6. G3-I3-K5 K14-J14 F8-D8-F10 N6-L8-J10
(JL) Michael is suggesting that the game looks drawish. I wonder if he is being disingenuous. The total forces are Michael & John: 4 Knights and 11 men, and Kerry & Dan: 6 Knights and 12 men. I don't know how many men a Knight is worth, but if it were two, the force ratio is 24:19. If it were three, the force ratio is 30:23. Kerry's threatening a dangerous Knight's charge. I block his immediate threat, create a counter threat, and, if he responds carelessly, I may be able to pick up a couple pieces.
(DT) Michael's move was G3-I3-K5, which sets up a potentially devastating attack on me. If I make the move N9-L9-J11-H13-F13 as I had planned, Michael can move I4-K4-K6, which sets John up for D9-F7-H5-J5-L7xM8xN10xM10xK10xI12xG14. Kerry, I think, cannot defend again this. Luckily, I detect the threat and make a different move.
(MN) I have told everyone that I think the game looks drawish. Actually, of course, I think we are dead.
(MN) John's move is dangerous. In (Grand, or plain) Camelot, if you move a piece to a square where you can capture with that piece next move, your opponents can set up something devastating, and you're powerless to counter it.
7. I5-I6 J14-J12-H12 F10-D8 J10-I10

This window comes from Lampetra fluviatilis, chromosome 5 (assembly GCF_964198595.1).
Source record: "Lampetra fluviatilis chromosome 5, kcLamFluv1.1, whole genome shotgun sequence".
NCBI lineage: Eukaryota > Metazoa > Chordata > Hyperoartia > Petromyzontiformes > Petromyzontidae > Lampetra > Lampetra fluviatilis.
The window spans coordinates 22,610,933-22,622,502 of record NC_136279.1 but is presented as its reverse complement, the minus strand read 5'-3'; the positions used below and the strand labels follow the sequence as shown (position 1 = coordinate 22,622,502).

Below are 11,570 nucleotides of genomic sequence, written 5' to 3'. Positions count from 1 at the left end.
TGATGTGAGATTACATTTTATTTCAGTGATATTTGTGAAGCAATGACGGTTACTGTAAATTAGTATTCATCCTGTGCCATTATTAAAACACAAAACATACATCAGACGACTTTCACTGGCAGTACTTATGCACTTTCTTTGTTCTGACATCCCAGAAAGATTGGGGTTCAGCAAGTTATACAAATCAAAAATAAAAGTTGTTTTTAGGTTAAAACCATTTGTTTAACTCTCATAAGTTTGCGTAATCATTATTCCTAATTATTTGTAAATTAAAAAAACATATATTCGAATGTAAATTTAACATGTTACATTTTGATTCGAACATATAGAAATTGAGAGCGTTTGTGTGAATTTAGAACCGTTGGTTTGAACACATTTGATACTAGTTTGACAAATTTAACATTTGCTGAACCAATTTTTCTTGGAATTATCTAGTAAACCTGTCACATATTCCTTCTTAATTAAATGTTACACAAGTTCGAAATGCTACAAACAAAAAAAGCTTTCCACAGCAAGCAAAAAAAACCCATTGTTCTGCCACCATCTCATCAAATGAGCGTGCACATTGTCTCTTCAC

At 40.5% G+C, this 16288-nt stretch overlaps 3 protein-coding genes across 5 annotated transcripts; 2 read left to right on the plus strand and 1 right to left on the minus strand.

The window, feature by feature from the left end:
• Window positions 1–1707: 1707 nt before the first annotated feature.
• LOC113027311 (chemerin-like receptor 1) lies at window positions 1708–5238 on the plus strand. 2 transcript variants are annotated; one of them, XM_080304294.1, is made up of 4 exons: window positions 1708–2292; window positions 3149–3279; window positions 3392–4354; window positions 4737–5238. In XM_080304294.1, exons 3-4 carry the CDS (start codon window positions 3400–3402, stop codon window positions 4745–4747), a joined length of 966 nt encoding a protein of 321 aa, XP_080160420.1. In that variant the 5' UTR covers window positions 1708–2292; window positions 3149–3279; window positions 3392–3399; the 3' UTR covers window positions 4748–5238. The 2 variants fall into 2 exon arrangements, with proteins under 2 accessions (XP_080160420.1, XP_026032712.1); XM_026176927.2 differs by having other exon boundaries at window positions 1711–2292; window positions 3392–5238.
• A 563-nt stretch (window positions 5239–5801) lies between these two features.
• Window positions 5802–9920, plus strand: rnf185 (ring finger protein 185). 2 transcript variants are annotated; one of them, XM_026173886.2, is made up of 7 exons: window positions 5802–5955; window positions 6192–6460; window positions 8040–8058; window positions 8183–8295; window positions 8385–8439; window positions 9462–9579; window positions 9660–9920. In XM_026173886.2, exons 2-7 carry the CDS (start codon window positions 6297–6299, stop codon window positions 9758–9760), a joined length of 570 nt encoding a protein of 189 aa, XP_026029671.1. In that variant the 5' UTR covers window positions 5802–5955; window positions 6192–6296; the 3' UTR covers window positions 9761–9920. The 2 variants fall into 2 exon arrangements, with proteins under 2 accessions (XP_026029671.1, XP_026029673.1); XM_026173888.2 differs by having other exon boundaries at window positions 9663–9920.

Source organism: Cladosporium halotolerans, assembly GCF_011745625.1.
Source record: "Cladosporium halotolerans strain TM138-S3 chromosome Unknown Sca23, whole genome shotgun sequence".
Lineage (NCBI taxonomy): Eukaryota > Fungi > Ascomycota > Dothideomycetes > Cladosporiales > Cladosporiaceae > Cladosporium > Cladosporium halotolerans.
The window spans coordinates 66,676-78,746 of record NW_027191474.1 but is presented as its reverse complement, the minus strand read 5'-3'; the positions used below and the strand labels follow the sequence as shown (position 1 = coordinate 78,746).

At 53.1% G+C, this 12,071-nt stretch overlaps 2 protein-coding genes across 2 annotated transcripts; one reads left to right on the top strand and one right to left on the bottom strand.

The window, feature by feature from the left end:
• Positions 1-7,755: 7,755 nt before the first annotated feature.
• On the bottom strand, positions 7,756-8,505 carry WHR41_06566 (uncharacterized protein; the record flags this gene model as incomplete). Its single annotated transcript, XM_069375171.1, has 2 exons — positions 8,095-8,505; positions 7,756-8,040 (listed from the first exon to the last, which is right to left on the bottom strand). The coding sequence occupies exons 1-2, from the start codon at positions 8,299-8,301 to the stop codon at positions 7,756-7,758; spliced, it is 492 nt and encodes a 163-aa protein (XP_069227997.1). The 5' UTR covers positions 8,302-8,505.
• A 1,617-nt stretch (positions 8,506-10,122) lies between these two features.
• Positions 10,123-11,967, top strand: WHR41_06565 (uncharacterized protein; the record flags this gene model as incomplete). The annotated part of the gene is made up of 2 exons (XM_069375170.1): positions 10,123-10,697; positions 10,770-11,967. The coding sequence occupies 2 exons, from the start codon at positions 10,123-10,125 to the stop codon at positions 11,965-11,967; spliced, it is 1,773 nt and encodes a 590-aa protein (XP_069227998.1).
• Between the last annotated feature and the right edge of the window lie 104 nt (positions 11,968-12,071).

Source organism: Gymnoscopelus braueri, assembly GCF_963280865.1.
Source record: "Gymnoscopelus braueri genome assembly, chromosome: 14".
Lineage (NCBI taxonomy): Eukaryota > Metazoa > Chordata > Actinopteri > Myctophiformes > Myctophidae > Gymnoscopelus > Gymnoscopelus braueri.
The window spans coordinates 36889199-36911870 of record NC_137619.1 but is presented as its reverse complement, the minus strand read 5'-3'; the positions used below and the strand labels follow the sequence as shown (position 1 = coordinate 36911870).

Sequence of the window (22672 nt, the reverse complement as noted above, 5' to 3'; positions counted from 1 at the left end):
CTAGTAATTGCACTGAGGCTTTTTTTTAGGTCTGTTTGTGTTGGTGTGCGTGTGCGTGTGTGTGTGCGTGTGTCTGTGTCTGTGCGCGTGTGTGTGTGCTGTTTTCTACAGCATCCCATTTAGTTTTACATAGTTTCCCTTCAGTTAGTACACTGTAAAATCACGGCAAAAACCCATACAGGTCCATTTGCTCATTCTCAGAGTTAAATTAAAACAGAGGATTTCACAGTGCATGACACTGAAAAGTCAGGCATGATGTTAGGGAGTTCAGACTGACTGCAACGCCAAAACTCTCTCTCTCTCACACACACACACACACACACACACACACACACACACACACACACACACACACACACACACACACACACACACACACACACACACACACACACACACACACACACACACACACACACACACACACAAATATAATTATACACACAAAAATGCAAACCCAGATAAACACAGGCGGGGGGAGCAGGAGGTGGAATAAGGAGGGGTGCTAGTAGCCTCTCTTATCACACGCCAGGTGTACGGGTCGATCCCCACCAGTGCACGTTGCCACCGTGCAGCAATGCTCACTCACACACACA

(JL) Michael is unhappy with my move, because I can be forced to jump. He's right, of course, because the opponents could potentially get two moves to my one. I probably should have stopped at D8, but I hate setting up my pieces in a little defensive ball and awaiting my fate.
(DT) I move J10-I10 as part of a strategy of moving pieces around John's top flank and toward John's castle.
8. J3-K4 J13-I13 E9-C9 M7-M6
(JL) I don't think I'm long for this world. With both Dan and Kerry lining up Knights on my tiny forces, and the fact that I'm the most depleted, I'm going to retreat to postpone the end. I'm going to keep my Knight on D9 and Man on C10 as long as possible, in case Michael can set up some sort of charge for my Knight. The only way I'm surviving is to keep in a little knot. That's not the way to win.
(DT) Michael is building up forces on my southern flank. My initial plan in this event was to retreat toward Kerry's forces and meet Michael's challenge only if it got close to my castle. After much consideration, however, I move M7-M6, which sets up a multi-faceted attack on Michael. Anything could happen but I think Michael will have to take a defensive move such as K4-J5. If Kerry does not move his Knight on H12 and if John's moves are inconsequential, my response to Michael's K4-J5 will be M6-L5. This would force Michael to capture the Man on L5 with the Knight on K5, which can then be captured by Kerry's Knight on H12. Not only is this exchange favorable in terms of material, it will bring Kerry's Knight close to Michael's castle.
9. K4-J5 G11-F11 E10xG12 M6-L5
(MN) John suggested K5-K6 or K4-K6, setting up D9-F7-H5-J3-J5-L7xN5, but that actually allows H12-H10-J10-L8-N8-N6-L6xJ6xH6xF6.
10. K5xM5 G13xG11 D9-F7-H5-J3 N10-N8-N6xL4